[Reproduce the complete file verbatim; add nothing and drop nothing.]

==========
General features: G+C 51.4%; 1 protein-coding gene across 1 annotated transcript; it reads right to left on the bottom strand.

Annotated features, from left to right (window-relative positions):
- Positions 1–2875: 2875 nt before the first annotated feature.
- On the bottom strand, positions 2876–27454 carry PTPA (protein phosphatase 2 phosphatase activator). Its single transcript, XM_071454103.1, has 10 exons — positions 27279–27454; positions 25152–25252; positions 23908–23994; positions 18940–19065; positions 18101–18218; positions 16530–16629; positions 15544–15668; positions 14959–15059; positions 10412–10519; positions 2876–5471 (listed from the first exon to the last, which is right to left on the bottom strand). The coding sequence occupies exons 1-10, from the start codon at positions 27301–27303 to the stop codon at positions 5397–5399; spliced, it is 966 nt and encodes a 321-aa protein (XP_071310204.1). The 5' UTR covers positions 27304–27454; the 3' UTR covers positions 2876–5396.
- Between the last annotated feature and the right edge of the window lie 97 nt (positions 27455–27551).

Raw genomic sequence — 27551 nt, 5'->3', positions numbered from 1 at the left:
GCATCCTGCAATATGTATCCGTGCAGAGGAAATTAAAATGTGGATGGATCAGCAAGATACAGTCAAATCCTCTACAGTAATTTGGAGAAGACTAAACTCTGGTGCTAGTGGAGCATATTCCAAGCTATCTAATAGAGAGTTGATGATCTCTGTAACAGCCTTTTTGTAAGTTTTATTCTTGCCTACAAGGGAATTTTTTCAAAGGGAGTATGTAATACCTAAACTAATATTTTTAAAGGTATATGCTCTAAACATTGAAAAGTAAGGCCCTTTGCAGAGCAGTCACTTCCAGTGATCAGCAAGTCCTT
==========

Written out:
General features: G+C 51.4%; 1 protein-coding gene across 1 annotated transcript; it reads right to left on the bottom strand.

Annotated features, from left to right (window-relative positions):
- Positions 1–2875: 2875 nt before the first annotated feature.
- On the bottom strand, positions 2876–27454 carry PTPA (protein phosphatase 2 phosphatase activator). Its single transcript, XM_071454103.1, has 10 exons — positions 27279–27454; positions 25152–25252; positions 23908–23994; positions 18940–19065; positions 18101–18218; positions 16530–16629; positions 15544–15668; positions 14959–15059; positions 10412–10519; positions 2876–5471 (listed from the first exon to the last, which is right to left on the bottom strand). The coding sequence occupies exons 1-10, from the start codon at positions 27301–27303 to the stop codon at positions 5397–5399; spliced, it is 966 nt and encodes a 321-aa protein (XP_071310204.1). The 5' UTR covers positions 27304–27454; the 3' UTR covers positions 2876–5396.
- Between the last annotated feature and the right edge of the window lie 97 nt (positions 27455–27551).

Raw genomic sequence — 27551 nt, 5'->3', positions numbered from 1 at the left:
GCATCCTGCAATATGTATCCGTGCAGAGGAAATTAAAATGTGGATGGATCAGCAAGATACAGTCAAATCCTCTACAGTAATTTGGAGAAGACTAAACTCTGGTGCTAGTGGAGCATATTCCAAGCTATCTAATAGAGAGTTGATGATCTCTGTAACAGCCTTTTTGTAAGTTTTATTCTTGCCTACAAGGGAATTTTTTCAAAGGGAGTATGTAATACCTAAACTAATATTTTTAAAGGTATATGCTCTAAACATTGAAAAGTAAGGCCCTTTGCAGAGCAGTCACTTCCAGTGATCAGCAAGTCCTT